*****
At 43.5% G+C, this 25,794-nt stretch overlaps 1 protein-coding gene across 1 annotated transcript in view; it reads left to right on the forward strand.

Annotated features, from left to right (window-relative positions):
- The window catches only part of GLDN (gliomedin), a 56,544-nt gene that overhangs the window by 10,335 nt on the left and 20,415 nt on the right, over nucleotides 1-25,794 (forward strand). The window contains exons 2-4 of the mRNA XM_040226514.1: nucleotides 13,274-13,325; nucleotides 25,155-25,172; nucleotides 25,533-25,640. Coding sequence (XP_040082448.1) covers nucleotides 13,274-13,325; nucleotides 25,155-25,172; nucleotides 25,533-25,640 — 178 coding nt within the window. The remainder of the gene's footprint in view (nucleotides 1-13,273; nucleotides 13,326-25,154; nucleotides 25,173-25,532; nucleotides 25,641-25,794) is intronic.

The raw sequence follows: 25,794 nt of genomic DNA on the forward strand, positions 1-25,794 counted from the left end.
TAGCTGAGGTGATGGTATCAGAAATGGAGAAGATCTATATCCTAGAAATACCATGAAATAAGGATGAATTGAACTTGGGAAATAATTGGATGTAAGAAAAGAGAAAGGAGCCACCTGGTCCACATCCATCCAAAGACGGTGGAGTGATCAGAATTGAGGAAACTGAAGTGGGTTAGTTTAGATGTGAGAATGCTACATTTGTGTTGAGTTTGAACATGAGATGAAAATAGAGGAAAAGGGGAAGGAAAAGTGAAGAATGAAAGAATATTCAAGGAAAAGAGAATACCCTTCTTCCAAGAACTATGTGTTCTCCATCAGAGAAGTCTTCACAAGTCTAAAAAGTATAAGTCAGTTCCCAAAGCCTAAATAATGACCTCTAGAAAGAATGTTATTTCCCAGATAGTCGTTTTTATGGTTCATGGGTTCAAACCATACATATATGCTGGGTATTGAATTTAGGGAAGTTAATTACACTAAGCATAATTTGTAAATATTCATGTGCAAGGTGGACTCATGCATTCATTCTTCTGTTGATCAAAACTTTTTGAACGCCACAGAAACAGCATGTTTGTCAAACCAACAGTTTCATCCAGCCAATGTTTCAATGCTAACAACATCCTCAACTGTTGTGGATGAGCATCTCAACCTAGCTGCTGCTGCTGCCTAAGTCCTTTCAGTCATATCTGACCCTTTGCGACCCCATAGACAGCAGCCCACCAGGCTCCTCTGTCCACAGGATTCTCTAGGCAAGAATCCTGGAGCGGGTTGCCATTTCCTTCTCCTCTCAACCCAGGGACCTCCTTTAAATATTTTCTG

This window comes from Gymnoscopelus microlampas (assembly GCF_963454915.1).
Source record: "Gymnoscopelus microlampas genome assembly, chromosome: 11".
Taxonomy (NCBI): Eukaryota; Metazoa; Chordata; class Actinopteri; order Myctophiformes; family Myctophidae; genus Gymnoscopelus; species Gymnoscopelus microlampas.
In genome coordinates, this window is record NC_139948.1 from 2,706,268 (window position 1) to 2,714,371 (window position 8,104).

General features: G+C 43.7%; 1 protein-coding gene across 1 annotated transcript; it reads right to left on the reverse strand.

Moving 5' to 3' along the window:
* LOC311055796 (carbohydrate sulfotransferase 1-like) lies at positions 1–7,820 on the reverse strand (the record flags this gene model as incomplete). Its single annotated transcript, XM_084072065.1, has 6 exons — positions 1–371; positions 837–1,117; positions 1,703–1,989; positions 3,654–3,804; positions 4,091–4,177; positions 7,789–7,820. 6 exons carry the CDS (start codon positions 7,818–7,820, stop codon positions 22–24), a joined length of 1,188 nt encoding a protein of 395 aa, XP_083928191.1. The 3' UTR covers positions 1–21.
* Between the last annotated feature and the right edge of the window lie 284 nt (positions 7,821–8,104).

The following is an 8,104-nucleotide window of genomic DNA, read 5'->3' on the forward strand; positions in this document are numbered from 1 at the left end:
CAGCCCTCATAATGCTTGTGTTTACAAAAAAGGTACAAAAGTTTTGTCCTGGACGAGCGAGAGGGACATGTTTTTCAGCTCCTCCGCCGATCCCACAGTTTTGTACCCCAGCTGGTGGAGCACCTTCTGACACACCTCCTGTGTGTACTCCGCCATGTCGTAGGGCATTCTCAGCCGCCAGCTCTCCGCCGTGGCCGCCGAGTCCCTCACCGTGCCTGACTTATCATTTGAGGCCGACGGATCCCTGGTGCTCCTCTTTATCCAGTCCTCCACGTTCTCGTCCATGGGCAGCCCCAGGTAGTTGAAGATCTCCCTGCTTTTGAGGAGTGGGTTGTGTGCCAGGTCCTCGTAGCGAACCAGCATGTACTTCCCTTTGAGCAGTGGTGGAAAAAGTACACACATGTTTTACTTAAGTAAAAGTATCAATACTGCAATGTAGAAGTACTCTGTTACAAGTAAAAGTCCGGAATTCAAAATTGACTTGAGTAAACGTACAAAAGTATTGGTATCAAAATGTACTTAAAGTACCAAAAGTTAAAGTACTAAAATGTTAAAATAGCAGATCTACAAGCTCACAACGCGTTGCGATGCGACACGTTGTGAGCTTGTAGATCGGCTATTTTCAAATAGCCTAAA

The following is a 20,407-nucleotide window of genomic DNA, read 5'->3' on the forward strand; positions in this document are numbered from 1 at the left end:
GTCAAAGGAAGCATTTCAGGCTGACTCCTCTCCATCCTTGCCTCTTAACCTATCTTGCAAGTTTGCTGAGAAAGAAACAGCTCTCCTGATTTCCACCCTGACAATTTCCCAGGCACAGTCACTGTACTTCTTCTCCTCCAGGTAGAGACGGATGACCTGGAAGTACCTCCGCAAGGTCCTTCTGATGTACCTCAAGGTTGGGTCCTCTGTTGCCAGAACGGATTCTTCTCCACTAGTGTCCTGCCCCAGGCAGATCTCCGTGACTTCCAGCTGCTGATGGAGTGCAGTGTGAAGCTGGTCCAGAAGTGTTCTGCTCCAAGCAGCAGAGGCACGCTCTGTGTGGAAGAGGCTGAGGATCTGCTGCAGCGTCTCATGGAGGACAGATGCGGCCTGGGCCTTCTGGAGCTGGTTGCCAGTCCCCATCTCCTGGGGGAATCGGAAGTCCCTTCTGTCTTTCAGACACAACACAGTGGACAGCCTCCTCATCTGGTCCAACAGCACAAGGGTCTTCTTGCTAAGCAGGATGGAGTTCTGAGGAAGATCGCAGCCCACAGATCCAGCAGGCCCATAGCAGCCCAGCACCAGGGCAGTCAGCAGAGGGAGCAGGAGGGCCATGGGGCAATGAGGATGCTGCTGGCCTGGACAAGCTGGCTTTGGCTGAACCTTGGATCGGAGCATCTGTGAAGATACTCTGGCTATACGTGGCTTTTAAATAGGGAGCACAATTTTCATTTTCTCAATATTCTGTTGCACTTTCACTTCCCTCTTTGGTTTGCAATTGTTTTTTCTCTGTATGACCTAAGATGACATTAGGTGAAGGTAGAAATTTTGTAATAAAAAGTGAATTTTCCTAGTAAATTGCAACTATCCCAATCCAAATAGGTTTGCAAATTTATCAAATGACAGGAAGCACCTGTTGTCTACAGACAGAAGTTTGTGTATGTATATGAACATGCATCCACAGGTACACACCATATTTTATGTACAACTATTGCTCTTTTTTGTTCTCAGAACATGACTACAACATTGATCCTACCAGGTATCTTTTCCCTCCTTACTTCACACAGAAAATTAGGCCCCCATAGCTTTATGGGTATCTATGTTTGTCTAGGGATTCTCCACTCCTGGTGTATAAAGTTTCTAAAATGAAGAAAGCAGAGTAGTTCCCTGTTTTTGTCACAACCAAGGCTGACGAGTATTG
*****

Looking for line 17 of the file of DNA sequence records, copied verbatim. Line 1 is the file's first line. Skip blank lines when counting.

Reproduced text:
GTCAAAGGAAGCATTTCAGGCTGACTCCTCTCCATCCTTGCCTCTTAACCTATCTTGCAAGTTTGCTGAGAAAGAAACAGCTCTCCTGATTTCCACCCTGACAATTTCCCAGGCACAGTCACTGTACTTCTTCTCCTCCAGGTAGAGACGGATGACCTGGAAGTACCTCCGCAAGGTCCTTCTGATGTACCTCAAGGTTGGGTCCTCTGTTGCCAGAACGGATTCTTCTCCACTAGTGTCCTGCCCCAGGCAGATCTCCGTGACTTCCAGCTGCTGATGGAGTGCAGTGTGAAGCTGGTCCAGAAGTGTTCTGCTCCAAGCAGCAGAGGCACGCTCTGTGTGGAAGAGGCTGAGGATCTGCTGCAGCGTCTCATGGAGGACAGATGCGGCCTGGGCCTTCTGGAGCTGGTTGCCAGTCCCCATCTCCTGGGGGAATCGGAAGTCCCTTCTGTCTTTCAGACACAACACAGTGGACAGCCTCCTCATCTGGTCCAACAGCACAAGGGTCTTCTTGCTAAGCAGGATGGAGTTCTGAGGAAGATCGCAGCCCACAGATCCAGCAGGCCCATAGCAGCCCAGCACCAGGGCAGTCAGCAGAGGGAGCAGGAGGGCCATGGGGCAATGAGGATGCTGCTGGCCTGGACAAGCTGGCTTTGGCTGAACCTTGGATCGGAGCATCTGTGAAGATACTCTGGCTATACGTGGCTTTTAAATAGGGAGCACAATTTTCATTTTCTCAATATTCTGTTGCACTTTCACTTCCCTCTTTGGTTTGCAATTGTTTTTTCTCTGTATGACCTAAGATGACATTAGGTGAAGGTAGAAATTTTGTAATAAAAAGTGAATTTTCCTAGTAAATTGCAACTATCCCAATCCAAATAGGTTTGCAAATTTATCAAATGACAGGAAGCACCTGTTGTCTACAGACAGAAGTTTGTGTATGTATATGAACATGCATCCACAGGTACACACCATATTTTATGTACAACTATTGCTCTTTTTTGTTCTCAGAACATGACTACAACATTGATCCTACCAGGTATCTTTTCCCTCCTTACTTCACACAGAAAATTAGGCCCCCATAGCTTTATGGGTATCTATGTTTGTCTAGGGATTCTCCACTCCTGGTGTATAAAGTTTCTAAAATGAAGAAAGCAGAGTAGTTCCCTGTTTTTGTCACAACCAAGGCTGACGAGTATTG